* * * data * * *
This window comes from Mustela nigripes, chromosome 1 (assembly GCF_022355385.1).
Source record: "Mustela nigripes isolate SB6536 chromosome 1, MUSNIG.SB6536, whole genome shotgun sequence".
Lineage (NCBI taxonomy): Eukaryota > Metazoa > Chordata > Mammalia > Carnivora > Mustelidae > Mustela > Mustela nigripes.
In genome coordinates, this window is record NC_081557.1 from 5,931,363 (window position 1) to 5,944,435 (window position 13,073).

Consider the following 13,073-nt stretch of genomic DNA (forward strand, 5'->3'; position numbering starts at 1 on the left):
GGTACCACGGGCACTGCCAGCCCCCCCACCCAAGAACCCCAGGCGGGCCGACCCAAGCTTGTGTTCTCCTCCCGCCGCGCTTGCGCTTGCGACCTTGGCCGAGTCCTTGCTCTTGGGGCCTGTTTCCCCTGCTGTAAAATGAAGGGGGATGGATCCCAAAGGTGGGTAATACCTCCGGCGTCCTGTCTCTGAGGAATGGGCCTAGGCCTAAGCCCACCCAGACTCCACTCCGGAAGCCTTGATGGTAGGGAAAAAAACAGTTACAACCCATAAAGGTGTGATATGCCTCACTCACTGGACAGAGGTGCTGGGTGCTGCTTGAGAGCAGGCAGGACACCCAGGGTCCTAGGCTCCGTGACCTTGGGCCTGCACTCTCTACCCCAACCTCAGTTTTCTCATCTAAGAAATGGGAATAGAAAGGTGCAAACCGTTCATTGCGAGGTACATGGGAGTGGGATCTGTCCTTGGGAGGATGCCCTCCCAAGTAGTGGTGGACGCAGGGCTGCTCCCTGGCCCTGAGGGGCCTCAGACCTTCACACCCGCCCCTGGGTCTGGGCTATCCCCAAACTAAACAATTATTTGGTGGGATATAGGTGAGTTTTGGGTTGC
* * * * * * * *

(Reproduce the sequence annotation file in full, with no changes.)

This window comes from Mustela nigripes, chromosome 1 (assembly GCF_022355385.1).
Source record: "Mustela nigripes isolate SB6536 chromosome 1, MUSNIG.SB6536, whole genome shotgun sequence".
Lineage (NCBI taxonomy): Eukaryota > Metazoa > Chordata > Mammalia > Carnivora > Mustelidae > Mustela > Mustela nigripes.
In genome coordinates, this window is record NC_081557.1 from 5,931,363 (window position 1) to 5,944,435 (window position 13,073).

Consider the following 13,073-nt stretch of genomic DNA (forward strand, 5'->3'; position numbering starts at 1 on the left):
GGTACCACGGGCACTGCCAGCCCCCCCACCCAAGAACCCCAGGCGGGCCGACCCAAGCTTGTGTTCTCCTCCCGCCGCGCTTGCGCTTGCGACCTTGGCCGAGTCCTTGCTCTTGGGGCCTGTTTCCCCTGCTGTAAAATGAAGGGGGATGGATCCCAAAGGTGGGTAATACCTCCGGCGTCCTGTCTCTGAGGAATGGGCCTAGGCCTAAGCCCACCCAGACTCCACTCCGGAAGCCTTGATGGTAGGGAAAAAAACAGTTACAACCCATAAAGGTGTGATATGCCTCACTCACTGGACAGAGGTGCTGGGTGCTGCTTGAGAGCAGGCAGGACACCCAGGGTCCTAGGCTCCGTGACCTTGGGCCTGCACTCTCTACCCCAACCTCAGTTTTCTCATCTAAGAAATGGGAATAGAAAGGTGCAAACCGTTCATTGCGAGGTACATGGGAGTGGGATCTGTCCTTGGGAGGATGCCCTCCCAAGTAGTGGTGGACGCAGGGCTGCTCCCTGGCCCTGAGGGGCCTCAGACCTTCACACCCGCCCCTGGGTCTGGGCTATCCCCAAACTAAACAATTATTTGGTGGGATATAGGTGAGTTTTGGGTTGC